Do modern translations of the Bible change verses so dramatically that they end up with a meaning that is in direct opposition to the King James Version?
Are modern translations of the Bible trying to erase the existence of God from the Old Testament?
In part four of my look into the Bible translation debate, I examine a couple of places where modern translations have changed the word(s) of a verse or passage. Do they change the meaning or are they offering some much-needed clarity? We’ll begin by looking at a troubling verse in Isaiah.
What does Paul mean when he speaks of God distributing a measure of faith to those in the body of Christ? Is faith a thing that can be measured and bottled up?
Does Isaiah tell us that God is the one who creates evil?
One of the most beloved Scriptures in the Bible is Philippians 4:13 wherein Paul encourages His readers that all things are possible through Christ who strengthens him. But are we reading the verse the way Paul intended it to be read?
Did Jesus descend into Hell to defeat death? It’s a widely held belief, however, there might not be as much Biblical evidence to support it than we at first thought.
A number of skeptics have claimed that there is evidence to suggest that Jesus really wasn’t divine, such as His cry of abandonment on the cross. Did Jesus cry out in despair or was there something more?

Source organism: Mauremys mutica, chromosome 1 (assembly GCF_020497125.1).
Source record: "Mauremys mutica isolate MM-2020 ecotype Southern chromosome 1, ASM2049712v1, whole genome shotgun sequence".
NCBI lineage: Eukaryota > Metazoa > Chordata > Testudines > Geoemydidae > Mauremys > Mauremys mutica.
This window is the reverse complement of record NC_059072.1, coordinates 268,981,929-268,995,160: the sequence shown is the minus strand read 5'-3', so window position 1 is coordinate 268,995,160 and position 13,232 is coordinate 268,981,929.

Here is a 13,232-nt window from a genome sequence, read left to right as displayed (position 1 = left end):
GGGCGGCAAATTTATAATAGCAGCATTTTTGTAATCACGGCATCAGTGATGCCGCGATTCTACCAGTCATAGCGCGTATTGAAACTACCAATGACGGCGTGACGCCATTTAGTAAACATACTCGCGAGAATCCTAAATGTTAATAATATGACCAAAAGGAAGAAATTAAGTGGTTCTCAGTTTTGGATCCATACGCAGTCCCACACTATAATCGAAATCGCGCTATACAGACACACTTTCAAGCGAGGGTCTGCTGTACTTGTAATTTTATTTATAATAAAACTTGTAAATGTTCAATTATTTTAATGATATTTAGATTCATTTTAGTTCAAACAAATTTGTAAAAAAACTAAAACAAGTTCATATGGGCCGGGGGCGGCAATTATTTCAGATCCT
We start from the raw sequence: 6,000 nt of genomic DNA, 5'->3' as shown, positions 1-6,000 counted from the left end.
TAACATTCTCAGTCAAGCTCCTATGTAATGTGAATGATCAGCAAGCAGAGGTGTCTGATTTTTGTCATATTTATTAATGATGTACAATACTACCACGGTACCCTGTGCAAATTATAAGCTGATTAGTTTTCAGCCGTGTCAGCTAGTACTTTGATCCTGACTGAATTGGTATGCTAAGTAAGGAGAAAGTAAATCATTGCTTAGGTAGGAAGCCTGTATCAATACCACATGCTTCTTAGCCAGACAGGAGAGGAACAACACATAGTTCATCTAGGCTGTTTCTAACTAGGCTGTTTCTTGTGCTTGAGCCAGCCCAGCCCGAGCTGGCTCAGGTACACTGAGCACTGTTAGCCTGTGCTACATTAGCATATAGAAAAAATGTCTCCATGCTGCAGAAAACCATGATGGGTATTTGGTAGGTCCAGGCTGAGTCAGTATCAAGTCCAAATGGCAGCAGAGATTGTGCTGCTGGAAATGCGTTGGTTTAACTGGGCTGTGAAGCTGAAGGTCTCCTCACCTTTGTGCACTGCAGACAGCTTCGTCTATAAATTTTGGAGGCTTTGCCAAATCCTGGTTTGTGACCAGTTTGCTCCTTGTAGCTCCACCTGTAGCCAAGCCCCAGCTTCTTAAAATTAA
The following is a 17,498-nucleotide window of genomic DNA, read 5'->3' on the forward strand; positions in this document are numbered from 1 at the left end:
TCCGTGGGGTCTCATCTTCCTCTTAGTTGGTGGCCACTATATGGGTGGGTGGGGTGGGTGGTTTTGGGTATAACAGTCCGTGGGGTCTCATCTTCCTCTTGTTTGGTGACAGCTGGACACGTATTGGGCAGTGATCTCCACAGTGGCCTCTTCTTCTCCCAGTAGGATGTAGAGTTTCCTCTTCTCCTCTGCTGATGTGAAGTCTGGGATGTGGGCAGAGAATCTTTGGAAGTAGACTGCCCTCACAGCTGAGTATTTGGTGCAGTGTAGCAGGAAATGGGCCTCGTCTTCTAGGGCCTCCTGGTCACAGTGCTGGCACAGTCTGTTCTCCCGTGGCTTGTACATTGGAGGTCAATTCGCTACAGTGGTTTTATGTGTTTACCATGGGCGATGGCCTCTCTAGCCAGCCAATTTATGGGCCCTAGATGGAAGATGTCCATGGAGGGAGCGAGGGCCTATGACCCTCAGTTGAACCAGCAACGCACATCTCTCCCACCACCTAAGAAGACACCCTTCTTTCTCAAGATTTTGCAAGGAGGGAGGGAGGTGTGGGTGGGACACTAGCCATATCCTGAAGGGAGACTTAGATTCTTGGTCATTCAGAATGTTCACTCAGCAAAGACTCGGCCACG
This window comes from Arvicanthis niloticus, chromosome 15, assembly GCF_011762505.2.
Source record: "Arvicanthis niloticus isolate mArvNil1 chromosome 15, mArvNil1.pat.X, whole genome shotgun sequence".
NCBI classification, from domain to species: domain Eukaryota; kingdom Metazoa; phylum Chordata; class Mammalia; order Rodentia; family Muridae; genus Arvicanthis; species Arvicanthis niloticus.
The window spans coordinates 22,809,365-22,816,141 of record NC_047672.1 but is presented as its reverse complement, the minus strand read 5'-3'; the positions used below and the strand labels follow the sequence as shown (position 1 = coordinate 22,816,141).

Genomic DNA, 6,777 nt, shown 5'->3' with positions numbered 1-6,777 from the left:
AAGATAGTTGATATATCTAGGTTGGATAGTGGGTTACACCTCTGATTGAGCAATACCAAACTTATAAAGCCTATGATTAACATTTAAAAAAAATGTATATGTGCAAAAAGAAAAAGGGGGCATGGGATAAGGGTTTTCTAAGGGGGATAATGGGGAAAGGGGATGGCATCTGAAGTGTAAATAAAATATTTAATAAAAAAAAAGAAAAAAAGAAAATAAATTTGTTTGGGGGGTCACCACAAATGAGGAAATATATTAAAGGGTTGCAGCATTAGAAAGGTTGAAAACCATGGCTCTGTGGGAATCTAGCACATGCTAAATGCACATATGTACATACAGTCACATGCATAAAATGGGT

Does the use of apologetics and scholarship contradict the doctrine of the sufficiency of Scripture? Are critics justified in using it to avoid arguments?
Does Paul command celibacy in 1 Corinthians 7? How should believers today read this passage?
As we continue our look at this pressing objection I’ll examine how another popular variant of the creation account stands with what I proposed in the first instalment. We’ll also examine a couple of objections.
Since religious skepticism started gaining traction critics have been harsh on the Biblical texts and their scientific findings. But are they reading the texts the way the authors intended them to be read?
For a lot of Christians, the topic of judging is an oft-avoided subject. Some believe we have no right to judge another at all and ignore moral wrongdoing. But is that what Jesus is really advocating?
Does Paul tell us of two Gods? Did one live in the Old Testament and die in the New?
Following a short break from apologetics, I stumbled across a rather strange group that claims the apostle Paul was in opposition to the life and teaching of Jesus Christ. Let’s see if they have anything of substance to say.